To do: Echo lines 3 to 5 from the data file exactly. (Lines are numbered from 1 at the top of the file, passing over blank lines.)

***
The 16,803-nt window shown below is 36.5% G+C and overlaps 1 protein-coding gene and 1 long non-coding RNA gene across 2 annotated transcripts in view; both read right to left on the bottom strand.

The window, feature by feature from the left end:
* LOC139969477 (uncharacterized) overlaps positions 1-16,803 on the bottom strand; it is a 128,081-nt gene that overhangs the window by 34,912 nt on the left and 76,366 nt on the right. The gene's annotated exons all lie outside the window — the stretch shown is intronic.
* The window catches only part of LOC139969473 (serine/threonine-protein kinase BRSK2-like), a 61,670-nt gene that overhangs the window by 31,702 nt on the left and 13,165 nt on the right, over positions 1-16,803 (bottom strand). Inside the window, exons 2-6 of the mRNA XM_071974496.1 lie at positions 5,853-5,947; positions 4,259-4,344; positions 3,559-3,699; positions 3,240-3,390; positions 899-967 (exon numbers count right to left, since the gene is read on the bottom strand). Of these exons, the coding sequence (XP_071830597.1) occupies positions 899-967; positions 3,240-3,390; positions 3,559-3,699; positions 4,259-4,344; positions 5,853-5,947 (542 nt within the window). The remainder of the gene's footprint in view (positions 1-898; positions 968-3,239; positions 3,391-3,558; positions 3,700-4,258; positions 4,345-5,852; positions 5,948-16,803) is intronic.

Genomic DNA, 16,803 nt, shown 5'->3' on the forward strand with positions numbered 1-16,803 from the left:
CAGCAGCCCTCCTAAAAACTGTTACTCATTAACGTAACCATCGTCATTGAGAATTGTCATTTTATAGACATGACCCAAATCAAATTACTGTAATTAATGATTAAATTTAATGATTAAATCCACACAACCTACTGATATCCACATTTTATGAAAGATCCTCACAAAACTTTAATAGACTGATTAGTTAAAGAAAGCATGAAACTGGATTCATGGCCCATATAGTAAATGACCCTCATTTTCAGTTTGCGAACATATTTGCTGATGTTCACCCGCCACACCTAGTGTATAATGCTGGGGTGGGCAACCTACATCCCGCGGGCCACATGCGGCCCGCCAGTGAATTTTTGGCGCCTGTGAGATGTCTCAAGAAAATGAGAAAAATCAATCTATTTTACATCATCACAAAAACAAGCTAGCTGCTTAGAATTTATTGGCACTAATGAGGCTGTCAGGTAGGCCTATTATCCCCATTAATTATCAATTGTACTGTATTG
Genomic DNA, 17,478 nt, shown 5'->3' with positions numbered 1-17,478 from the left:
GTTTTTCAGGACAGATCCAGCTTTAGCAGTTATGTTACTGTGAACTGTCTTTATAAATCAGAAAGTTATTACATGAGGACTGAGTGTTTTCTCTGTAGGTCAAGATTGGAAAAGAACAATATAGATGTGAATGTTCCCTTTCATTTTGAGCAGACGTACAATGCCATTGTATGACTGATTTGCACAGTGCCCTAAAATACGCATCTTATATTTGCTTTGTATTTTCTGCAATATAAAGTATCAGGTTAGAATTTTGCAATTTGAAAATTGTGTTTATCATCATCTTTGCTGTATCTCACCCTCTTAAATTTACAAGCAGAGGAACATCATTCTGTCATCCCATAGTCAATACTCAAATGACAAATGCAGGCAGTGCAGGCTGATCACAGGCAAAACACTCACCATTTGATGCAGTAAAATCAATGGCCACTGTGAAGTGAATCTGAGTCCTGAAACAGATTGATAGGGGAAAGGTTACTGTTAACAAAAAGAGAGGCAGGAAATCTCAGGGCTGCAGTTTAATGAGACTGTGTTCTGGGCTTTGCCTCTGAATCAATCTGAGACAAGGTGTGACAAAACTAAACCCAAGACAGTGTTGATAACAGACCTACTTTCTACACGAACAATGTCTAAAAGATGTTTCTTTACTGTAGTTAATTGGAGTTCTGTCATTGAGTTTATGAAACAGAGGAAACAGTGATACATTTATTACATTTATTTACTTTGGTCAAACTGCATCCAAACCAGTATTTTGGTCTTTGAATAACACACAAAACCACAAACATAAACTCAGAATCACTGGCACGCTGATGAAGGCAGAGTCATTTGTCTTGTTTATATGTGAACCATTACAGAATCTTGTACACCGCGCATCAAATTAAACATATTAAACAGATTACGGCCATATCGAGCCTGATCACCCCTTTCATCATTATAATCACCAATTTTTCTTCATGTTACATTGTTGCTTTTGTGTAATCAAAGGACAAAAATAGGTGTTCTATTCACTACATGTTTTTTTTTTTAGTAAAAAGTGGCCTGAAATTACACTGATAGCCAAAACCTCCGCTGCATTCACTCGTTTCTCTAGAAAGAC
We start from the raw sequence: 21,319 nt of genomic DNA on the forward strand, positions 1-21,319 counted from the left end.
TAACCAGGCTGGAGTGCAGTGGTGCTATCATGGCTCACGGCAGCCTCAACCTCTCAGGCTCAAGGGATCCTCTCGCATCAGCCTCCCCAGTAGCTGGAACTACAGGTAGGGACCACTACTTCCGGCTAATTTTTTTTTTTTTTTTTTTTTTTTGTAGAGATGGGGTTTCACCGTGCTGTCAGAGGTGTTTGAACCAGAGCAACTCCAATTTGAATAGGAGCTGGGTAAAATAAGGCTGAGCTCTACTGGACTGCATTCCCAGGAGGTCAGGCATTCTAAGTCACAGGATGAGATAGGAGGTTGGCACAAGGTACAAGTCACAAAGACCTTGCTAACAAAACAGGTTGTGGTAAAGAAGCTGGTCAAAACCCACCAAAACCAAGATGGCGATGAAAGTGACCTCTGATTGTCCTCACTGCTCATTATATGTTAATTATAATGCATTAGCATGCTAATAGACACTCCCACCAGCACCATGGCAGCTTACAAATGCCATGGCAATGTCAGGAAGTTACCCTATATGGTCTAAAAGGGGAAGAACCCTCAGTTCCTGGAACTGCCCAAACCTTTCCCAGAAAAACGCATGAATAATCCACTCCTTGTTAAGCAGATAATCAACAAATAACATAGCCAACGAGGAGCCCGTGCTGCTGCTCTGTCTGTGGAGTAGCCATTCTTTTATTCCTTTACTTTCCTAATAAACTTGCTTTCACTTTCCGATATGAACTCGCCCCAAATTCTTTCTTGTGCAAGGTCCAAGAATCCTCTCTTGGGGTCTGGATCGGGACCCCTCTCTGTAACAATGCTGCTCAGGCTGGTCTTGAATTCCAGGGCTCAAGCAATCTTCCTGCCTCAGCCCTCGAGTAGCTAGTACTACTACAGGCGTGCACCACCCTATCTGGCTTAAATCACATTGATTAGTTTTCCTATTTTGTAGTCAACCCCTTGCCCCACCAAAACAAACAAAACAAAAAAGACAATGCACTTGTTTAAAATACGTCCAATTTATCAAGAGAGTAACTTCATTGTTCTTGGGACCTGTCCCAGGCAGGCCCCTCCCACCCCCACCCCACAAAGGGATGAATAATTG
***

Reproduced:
* LOC139969477 (uncharacterized) overlaps positions 1-16,803 on the bottom strand; it is a 128,081-nt gene that overhangs the window by 34,912 nt on the left and 76,366 nt on the right. The gene's annotated exons all lie outside the window — the stretch shown is intronic.
* The window catches only part of LOC139969473 (serine/threonine-protein kinase BRSK2-like), a 61,670-nt gene that overhangs the window by 31,702 nt on the left and 13,165 nt on the right, over positions 1-16,803 (bottom strand). Inside the window, exons 2-6 of the mRNA XM_071974496.1 lie at positions 5,853-5,947; positions 4,259-4,344; positions 3,559-3,699; positions 3,240-3,390; positions 899-967 (exon numbers count right to left, since the gene is read on the bottom strand). Of these exons, the coding sequence (XP_071830597.1) occupies positions 899-967; positions 3,240-3,390; positions 3,559-3,699; positions 4,259-4,344; positions 5,853-5,947 (542 nt within the window). The remainder of the gene's footprint in view (positions 1-898; positions 968-3,239; positions 3,391-3,558; positions 3,700-4,258; positions 4,345-5,852; positions 5,948-16,803) is intronic.

Genomic DNA, 16,803 nt, shown 5'->3' on the forward strand with positions numbered 1-16,803 from the left: